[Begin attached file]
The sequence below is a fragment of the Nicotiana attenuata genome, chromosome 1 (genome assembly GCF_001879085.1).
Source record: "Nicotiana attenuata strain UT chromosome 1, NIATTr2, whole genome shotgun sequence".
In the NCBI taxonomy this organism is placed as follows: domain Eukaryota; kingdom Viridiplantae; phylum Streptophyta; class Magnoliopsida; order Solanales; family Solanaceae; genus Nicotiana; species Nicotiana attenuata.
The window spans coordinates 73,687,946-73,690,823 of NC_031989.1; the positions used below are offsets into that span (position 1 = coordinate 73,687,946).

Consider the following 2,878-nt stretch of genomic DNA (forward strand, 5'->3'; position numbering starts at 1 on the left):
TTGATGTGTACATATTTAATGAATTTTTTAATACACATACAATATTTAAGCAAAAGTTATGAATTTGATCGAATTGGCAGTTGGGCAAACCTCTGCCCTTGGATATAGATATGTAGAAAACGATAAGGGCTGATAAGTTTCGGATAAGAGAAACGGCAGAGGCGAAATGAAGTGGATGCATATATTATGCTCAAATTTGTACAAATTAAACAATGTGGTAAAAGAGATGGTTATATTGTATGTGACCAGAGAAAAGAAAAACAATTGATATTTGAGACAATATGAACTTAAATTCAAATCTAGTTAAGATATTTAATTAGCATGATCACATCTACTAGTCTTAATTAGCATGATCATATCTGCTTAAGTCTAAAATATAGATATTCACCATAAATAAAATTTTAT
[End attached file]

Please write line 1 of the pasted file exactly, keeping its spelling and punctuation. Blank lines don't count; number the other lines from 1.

The sequence below is a fragment of the Nicotiana attenuata genome, chromosome 1 (genome assembly GCF_001879085.1).